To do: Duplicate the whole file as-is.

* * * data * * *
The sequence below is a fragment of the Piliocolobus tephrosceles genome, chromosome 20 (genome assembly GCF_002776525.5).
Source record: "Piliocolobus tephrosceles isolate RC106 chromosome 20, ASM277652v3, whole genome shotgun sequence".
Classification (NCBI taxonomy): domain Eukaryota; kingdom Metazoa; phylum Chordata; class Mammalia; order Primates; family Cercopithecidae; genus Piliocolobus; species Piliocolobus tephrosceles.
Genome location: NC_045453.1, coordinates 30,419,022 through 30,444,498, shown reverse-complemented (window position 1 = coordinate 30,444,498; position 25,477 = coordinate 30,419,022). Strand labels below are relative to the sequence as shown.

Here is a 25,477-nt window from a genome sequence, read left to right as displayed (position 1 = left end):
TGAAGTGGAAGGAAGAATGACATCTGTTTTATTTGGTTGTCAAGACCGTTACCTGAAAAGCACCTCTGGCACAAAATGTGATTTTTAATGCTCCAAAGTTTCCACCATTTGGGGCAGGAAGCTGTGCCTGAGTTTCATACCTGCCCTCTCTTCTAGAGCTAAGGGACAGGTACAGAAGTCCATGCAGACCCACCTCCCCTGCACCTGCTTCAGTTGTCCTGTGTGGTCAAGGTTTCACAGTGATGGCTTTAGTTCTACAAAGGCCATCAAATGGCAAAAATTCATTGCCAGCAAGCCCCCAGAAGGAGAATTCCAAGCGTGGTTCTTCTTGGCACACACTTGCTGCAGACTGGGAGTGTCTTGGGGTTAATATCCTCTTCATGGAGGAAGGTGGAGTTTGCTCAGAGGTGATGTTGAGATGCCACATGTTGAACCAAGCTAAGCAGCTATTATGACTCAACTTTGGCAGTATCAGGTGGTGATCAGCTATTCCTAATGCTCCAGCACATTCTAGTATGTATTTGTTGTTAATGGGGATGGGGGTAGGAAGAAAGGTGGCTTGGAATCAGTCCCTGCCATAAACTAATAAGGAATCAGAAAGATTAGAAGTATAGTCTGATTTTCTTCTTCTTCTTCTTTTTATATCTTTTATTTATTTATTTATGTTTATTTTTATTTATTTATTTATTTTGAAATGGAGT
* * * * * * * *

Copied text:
The sequence below is a fragment of the Piliocolobus tephrosceles genome, chromosome 20 (genome assembly GCF_002776525.5).
Source record: "Piliocolobus tephrosceles isolate RC106 chromosome 20, ASM277652v3, whole genome shotgun sequence".
Classification (NCBI taxonomy): domain Eukaryota; kingdom Metazoa; phylum Chordata; class Mammalia; order Primates; family Cercopithecidae; genus Piliocolobus; species Piliocolobus tephrosceles.
Genome location: NC_045453.1, coordinates 30,419,022 through 30,444,498, shown reverse-complemented (window position 1 = coordinate 30,444,498; position 25,477 = coordinate 30,419,022). Strand labels below are relative to the sequence as shown.

Here is a 25,477-nt window from a genome sequence, read left to right as displayed (position 1 = left end):
TGAAGTGGAAGGAAGAATGACATCTGTTTTATTTGGTTGTCAAGACCGTTACCTGAAAAGCACCTCTGGCACAAAATGTGATTTTTAATGCTCCAAAGTTTCCACCATTTGGGGCAGGAAGCTGTGCCTGAGTTTCATACCTGCCCTCTCTTCTAGAGCTAAGGGACAGGTACAGAAGTCCATGCAGACCCACCTCCCCTGCACCTGCTTCAGTTGTCCTGTGTGGTCAAGGTTTCACAGTGATGGCTTTAGTTCTACAAAGGCCATCAAATGGCAAAAATTCATTGCCAGCAAGCCCCCAGAAGGAGAATTCCAAGCGTGGTTCTTCTTGGCACACACTTGCTGCAGACTGGGAGTGTCTTGGGGTTAATATCCTCTTCATGGAGGAAGGTGGAGTTTGCTCAGAGGTGATGTTGAGATGCCACATGTTGAACCAAGCTAAGCAGCTATTATGACTCAACTTTGGCAGTATCAGGTGGTGATCAGCTATTCCTAATGCTCCAGCACATTCTAGTATGTATTTGTTGTTAATGGGGATGGGGGTAGGAAGAAAGGTGGCTTGGAATCAGTCCCTGCCATAAACTAATAAGGAATCAGAAAGATTAGAAGTATAGTCTGATTTTCTTCTTCTTCTTCTTTTTATATCTTTTATTTATTTATTTATGTTTATTTTTATTTATTTATTTATTTTGAAATGGAGT